If you go through all the on-line letters for Grandpa Jim, you may find that statement to be confusing, because in the on-line letters of Grandpa Jim, Mae was edited out. The only place she still exists is in the "Friends and Influences" section for Grandpa Jim with her name spelled May. I found this to be quite disconcerting, when I looked back through the letters to double-check something I was writing for a story involving Mae. It was after this point, I started keeping copies of the letters, just in case similar editing occurred again.

It seems like an odd thing to edit out. My theory as to what happened was someone somewhere at some point realized that Frank Thomas had been portrayed in the strip as African-American. Under the "Friends and Influences" section, Frank and May Thomas are represented by a picture of the building where they all live, instead of their picture. I would not want to paint Lynn Johnston as racist, but she has seemed to be going out of her way to avoid mixed race couples lately in her strip with the Duncan/Eva or Paul/Susan storylines. I wondered if the disappearance of Mae had something to do with that. I will probably never know. In any case, the monthly letters were putting out a lot of teenager hate at the time the first course was going on, so I made Mae Thomas into a woman who was hellbent on using mace against teenagers. The secondary characteristic was that Mae Thomas had a very active love life in contrast to the Pattersons.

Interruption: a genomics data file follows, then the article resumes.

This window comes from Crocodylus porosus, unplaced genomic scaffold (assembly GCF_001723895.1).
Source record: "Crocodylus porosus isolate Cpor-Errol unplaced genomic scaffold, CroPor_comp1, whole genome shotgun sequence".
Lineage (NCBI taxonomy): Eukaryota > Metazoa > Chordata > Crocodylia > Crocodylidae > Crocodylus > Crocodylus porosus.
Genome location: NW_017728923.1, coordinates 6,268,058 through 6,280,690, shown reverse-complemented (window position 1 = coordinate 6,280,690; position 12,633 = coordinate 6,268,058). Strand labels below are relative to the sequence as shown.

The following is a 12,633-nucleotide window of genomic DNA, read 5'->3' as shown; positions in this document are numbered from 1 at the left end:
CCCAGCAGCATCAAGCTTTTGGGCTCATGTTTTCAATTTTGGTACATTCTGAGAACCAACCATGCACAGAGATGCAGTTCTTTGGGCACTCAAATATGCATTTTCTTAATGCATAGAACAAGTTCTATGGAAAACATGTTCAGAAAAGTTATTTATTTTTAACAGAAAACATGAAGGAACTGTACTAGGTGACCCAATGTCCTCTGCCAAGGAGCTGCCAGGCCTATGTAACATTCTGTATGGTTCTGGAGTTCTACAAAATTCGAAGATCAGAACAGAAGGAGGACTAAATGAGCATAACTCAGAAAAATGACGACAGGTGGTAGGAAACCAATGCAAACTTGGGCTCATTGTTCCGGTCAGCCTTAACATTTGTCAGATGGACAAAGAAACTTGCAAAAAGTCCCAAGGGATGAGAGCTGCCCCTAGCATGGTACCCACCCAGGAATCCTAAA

The friend "Ben" who prompts the Blackbeard outburst does not appear in any monthly letter of Grandpa Jim's. Sorry, I can't tell you anything about him.

In today's strip, when Iris is kneeling in front of Jim, and my dirty mind starts going, I thought it would be a good idea to take the same situation and set it with Frank and Mae, only filthy.

Jeremy Jones has been continually visited by Zapata and Zenobia and they do versions of the strip dialogue, which I try to rework into something amusing. Today's amusement was cursing Jeremy to talk like a pirate, which worked well with today's pirate theme.

Howard Bunt commented on the book Grandpa Jim was using and then made a comment about the changes in April's monthly letter for February compared to prior months, i.e. this month she talks only about Gerald and doesn't mention Duncan and Eva. aprilp_katje did not bite on that one.